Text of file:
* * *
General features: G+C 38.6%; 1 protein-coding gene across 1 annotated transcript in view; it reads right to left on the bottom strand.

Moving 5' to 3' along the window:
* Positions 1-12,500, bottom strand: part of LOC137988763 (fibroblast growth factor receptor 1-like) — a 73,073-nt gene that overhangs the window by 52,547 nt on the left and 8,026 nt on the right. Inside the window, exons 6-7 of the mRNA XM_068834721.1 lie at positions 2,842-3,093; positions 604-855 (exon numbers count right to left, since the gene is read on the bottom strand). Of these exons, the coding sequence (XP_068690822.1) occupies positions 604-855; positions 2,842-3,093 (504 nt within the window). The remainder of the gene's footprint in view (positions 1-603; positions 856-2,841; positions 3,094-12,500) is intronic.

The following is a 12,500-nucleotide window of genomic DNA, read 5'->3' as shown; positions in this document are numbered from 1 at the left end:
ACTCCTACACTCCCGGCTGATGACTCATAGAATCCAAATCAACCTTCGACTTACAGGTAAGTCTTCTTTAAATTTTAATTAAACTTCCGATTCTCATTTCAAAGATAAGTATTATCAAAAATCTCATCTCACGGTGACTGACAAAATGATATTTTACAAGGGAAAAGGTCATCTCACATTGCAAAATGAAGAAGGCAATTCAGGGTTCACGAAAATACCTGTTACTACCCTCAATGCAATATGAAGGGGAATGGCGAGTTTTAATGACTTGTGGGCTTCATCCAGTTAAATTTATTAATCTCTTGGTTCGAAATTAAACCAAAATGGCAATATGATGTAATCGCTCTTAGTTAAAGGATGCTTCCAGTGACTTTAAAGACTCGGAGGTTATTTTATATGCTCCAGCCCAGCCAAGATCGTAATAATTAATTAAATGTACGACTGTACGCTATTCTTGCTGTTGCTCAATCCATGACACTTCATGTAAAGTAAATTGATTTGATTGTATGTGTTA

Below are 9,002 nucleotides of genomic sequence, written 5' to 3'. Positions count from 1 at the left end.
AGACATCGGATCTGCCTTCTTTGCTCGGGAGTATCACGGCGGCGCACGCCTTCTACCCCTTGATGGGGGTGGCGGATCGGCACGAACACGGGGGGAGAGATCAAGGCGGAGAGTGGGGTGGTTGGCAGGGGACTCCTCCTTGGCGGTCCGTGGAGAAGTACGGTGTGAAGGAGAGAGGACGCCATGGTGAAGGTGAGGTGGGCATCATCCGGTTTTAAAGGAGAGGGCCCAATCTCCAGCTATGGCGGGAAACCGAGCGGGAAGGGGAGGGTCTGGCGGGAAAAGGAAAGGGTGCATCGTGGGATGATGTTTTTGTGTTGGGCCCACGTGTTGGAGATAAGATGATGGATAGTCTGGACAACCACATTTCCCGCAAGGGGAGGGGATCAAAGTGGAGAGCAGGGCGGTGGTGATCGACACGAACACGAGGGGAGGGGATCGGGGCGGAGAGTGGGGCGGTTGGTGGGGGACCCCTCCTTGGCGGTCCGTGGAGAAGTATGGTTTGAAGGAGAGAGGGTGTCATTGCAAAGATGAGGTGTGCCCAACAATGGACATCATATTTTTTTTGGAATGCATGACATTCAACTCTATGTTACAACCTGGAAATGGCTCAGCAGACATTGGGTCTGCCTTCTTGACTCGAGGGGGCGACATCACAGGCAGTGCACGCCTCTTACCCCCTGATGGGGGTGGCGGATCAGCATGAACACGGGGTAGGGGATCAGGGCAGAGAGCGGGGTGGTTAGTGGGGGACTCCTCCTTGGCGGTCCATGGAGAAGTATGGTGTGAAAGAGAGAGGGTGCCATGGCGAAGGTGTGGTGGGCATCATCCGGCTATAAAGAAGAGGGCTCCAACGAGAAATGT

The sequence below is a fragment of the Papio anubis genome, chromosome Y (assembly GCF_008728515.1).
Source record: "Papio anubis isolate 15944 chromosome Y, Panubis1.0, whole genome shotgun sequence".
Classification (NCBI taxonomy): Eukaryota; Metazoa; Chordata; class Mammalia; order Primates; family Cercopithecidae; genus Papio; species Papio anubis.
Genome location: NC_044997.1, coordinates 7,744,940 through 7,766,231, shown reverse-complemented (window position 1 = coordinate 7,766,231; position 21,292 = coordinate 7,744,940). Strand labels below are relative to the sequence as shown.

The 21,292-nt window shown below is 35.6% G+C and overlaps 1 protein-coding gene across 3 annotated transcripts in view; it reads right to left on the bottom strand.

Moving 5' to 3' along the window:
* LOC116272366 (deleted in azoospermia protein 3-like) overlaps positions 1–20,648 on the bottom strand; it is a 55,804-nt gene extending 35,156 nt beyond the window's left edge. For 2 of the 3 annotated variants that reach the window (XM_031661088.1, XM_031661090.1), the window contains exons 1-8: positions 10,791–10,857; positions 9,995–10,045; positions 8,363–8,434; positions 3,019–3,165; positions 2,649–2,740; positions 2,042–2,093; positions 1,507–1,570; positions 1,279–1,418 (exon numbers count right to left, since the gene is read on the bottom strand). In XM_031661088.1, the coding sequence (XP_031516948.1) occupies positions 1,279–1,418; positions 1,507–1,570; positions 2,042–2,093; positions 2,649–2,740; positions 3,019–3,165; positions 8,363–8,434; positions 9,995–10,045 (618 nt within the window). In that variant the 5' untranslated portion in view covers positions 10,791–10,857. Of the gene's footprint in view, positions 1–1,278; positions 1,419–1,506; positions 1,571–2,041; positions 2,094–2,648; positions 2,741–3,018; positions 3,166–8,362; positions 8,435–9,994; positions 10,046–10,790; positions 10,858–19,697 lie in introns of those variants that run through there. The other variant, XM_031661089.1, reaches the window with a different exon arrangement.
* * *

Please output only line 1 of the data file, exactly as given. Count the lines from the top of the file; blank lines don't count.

General features: G+C 38.6%; 1 protein-coding gene across 1 annotated transcript in view; it reads right to left on the bottom strand.